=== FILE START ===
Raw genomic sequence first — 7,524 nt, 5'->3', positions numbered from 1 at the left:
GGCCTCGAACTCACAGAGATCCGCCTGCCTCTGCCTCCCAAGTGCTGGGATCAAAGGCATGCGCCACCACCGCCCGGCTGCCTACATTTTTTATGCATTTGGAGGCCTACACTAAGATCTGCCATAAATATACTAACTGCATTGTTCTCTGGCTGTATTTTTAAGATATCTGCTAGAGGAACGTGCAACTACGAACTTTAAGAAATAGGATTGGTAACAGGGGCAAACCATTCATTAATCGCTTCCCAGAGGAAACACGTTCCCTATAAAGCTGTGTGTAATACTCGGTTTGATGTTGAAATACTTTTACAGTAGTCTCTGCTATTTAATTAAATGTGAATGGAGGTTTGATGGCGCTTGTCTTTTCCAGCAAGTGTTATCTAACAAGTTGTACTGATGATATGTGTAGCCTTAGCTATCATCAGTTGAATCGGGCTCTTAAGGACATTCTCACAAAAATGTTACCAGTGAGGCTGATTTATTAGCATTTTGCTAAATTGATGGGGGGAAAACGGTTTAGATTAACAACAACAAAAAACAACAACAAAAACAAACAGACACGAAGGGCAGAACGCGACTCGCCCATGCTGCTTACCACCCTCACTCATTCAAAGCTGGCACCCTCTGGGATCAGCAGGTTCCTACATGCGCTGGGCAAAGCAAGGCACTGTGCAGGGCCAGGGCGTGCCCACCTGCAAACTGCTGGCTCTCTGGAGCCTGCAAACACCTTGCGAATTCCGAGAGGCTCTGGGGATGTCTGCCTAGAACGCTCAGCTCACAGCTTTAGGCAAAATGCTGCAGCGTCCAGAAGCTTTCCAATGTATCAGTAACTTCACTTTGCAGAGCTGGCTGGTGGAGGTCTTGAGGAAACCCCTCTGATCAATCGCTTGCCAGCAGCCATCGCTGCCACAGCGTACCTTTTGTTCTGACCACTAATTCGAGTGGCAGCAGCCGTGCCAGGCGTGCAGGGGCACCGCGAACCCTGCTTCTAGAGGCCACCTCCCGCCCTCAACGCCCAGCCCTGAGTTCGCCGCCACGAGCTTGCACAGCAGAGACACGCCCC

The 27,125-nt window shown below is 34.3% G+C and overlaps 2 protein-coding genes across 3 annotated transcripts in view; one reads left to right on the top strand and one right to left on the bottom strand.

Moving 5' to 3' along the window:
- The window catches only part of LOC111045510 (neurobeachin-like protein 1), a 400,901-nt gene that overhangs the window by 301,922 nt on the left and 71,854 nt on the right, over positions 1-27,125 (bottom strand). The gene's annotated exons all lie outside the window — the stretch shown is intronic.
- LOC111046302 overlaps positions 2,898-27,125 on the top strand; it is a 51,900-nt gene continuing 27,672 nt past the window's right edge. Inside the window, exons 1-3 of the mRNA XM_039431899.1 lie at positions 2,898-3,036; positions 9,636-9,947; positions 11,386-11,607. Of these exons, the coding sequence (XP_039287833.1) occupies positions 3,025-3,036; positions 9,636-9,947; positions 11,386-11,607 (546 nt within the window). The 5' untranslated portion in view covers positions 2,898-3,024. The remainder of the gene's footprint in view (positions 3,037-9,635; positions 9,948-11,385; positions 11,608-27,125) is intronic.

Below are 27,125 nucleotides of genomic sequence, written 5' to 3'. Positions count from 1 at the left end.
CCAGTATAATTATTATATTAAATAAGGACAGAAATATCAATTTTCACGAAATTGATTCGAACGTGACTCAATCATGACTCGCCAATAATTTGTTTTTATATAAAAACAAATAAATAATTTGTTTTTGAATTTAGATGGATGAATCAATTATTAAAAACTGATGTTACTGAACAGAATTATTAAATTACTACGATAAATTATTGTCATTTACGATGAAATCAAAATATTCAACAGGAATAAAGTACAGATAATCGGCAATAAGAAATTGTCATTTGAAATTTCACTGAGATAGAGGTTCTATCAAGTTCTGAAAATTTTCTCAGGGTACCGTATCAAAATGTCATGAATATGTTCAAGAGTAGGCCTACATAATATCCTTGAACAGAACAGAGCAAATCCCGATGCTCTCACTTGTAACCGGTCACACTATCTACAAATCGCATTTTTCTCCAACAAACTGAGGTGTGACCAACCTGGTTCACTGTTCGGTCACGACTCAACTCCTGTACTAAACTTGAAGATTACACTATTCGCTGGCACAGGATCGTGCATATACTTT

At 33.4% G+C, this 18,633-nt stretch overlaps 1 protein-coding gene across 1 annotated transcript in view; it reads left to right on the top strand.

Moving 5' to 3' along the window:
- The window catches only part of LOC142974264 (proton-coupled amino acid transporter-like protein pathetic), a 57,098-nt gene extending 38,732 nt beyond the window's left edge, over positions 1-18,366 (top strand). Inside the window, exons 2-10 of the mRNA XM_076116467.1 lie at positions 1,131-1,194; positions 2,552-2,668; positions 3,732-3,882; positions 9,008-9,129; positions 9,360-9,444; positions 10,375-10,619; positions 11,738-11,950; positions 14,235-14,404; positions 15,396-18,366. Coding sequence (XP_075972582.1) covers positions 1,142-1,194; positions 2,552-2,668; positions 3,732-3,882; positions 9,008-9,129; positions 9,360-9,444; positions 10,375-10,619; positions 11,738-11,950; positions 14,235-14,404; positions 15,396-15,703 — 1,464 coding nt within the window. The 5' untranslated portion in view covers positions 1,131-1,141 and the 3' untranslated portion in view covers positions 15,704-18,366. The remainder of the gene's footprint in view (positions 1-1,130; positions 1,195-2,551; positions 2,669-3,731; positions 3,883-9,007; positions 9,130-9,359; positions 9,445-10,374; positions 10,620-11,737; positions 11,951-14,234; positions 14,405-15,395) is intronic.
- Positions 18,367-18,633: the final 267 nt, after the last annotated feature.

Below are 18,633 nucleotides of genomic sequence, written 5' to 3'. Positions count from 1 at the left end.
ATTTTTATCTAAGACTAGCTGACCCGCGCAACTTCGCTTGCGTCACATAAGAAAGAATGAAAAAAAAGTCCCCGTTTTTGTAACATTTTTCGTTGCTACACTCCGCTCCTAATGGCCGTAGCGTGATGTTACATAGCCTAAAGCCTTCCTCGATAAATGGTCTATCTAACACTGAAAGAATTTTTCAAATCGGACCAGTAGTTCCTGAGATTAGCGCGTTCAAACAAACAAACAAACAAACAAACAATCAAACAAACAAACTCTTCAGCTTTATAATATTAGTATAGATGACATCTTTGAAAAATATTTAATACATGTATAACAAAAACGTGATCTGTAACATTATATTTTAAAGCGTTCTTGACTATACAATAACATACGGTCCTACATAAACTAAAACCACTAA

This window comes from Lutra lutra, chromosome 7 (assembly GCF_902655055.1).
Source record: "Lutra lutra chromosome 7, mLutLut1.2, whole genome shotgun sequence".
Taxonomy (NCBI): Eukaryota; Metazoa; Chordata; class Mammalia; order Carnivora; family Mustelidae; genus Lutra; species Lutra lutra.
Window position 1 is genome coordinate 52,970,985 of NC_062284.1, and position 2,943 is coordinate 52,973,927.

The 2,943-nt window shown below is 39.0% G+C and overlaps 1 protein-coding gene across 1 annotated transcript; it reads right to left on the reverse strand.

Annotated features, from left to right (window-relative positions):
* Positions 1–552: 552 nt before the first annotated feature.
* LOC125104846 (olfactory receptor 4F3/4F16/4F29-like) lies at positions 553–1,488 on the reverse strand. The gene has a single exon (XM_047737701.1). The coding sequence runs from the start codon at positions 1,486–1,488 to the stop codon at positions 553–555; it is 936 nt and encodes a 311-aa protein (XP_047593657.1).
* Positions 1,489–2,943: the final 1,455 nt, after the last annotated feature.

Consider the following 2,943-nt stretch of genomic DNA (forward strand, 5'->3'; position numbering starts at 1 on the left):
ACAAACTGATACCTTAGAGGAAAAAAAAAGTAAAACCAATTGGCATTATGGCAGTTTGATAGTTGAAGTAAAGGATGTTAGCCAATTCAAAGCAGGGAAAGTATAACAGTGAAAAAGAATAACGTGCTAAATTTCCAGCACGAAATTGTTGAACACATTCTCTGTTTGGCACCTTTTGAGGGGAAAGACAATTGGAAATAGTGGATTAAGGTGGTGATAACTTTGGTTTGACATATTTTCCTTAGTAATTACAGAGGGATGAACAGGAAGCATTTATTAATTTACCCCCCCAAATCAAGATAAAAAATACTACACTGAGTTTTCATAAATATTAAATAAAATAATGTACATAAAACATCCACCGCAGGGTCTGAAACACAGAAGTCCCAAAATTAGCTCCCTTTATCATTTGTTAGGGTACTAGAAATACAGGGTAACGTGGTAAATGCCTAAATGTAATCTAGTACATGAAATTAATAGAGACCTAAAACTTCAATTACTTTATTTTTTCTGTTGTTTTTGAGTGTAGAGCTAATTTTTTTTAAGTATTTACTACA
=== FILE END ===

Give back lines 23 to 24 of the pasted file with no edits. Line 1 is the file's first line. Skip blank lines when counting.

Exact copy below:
* Positions 1,489–2,943: the final 1,455 nt, after the last annotated feature.

Consider the following 2,943-nt stretch of genomic DNA (forward strand, 5'->3'; position numbering starts at 1 on the left):